EXAMPLE 1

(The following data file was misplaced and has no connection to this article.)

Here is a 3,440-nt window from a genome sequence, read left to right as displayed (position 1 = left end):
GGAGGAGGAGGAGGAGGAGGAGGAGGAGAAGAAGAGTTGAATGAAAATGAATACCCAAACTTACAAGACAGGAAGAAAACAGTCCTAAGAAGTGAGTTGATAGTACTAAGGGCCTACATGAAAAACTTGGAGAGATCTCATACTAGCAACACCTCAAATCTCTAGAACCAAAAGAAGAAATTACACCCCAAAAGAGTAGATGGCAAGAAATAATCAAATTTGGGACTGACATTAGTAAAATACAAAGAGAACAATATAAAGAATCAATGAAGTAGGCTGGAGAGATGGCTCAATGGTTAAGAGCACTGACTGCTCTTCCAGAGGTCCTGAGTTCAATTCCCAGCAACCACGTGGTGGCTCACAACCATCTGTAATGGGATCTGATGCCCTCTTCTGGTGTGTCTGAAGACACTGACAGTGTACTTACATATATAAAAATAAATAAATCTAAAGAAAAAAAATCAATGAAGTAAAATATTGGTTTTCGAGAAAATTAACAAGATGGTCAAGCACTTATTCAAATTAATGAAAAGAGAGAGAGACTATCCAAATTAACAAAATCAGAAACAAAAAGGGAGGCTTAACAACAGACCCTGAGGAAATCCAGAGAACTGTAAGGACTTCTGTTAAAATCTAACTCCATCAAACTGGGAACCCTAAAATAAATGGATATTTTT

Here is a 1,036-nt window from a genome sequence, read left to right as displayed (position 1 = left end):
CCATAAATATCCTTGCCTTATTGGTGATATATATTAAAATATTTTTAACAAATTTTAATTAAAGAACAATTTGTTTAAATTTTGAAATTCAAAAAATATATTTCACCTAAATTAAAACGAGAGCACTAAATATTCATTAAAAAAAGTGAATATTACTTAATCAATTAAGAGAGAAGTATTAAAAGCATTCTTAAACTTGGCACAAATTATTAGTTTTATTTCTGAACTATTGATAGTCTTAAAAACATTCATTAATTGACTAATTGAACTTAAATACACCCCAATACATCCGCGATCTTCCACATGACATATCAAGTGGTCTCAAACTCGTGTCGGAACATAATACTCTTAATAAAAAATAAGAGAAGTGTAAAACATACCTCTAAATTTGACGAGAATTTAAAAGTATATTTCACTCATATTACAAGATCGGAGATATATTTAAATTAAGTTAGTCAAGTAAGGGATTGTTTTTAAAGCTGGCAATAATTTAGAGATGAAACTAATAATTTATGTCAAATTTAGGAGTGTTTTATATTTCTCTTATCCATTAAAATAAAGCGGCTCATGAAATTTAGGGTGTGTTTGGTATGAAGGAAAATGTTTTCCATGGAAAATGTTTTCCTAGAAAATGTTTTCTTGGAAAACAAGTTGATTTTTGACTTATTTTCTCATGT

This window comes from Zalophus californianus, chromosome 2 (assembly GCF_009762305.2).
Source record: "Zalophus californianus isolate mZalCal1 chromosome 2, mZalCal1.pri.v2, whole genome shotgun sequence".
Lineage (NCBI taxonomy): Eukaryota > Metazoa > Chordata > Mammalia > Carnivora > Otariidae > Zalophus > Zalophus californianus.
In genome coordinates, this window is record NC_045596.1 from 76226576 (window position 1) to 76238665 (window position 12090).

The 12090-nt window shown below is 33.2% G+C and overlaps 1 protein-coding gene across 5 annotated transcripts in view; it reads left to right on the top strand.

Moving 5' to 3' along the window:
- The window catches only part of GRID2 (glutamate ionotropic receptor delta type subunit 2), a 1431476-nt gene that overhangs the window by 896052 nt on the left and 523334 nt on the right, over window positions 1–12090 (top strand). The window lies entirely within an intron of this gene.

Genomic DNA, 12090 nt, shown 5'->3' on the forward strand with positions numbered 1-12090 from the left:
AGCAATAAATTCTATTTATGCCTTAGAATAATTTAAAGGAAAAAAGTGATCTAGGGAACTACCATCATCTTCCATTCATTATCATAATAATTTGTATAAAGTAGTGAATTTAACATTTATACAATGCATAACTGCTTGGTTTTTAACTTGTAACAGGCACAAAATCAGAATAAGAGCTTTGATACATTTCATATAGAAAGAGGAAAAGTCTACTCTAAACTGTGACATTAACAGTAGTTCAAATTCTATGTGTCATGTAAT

95 weight parts of toluene (parts below will all indicate weight parts, unless specified otherwise) was mixed with 5 parts of polyethylene glycol whose average molecular weight was approximately 1,000,000 (Polyox <WSR N-12K>available from Union Carbide Corporation, U.S.), and after the polymer was adequately dissolved, 1.58 parts of scale-like graphite (90-300M from Nishimura Kokuen Co., Japan) was dispersed in the solution. This solution was supplied between electrodes of netlike shielding wire which had been previously provided on a glass plate, and the supplied solution was dried to form a plane heater 1 whose length was 30 cm, the distance between the electrodes 2 being 76 mm, as shown in FIG. 1, and the plane heater was dried in a vacuum environment to remove the solvent therefrom. The plane heater 1 thus obtained was superior to the conventional one in flexibility. With the top and bottom surfaces of this plane heater being further covered with urethane foam sheets each having a thickness of 5 mm, AC100V was applied to the plane heater. Exothermic temperature of the plane heater was determined at intervals of a predetermined period of time, the result being illustrated with a curve a of FIG. 2. From this graph, it can be clearly understood that the plane heater of the above-described composition performs the self-temperature control. Referring to FIG. 3, however, in a graph plotting the relation between the temperature and the electric resistance of the plane heater, a characteristic curve a extends low-level to some extent relative to the conventional plane heater including polyethylene glycol whose molecular weight is about 2,000. To sum up, the flexibility is extremely high, but the switching characteristic is substantially inferior. This can be such explained that, as the molecular weight becomes larger, the amorphous portion is increased, thereby resulting in the high flexibility, whereas decrease of the crystalline portion induces the inferior switching characteristic. It may be also explained by difference between crystals of the extended molecular chain and crystals of the lamella structure.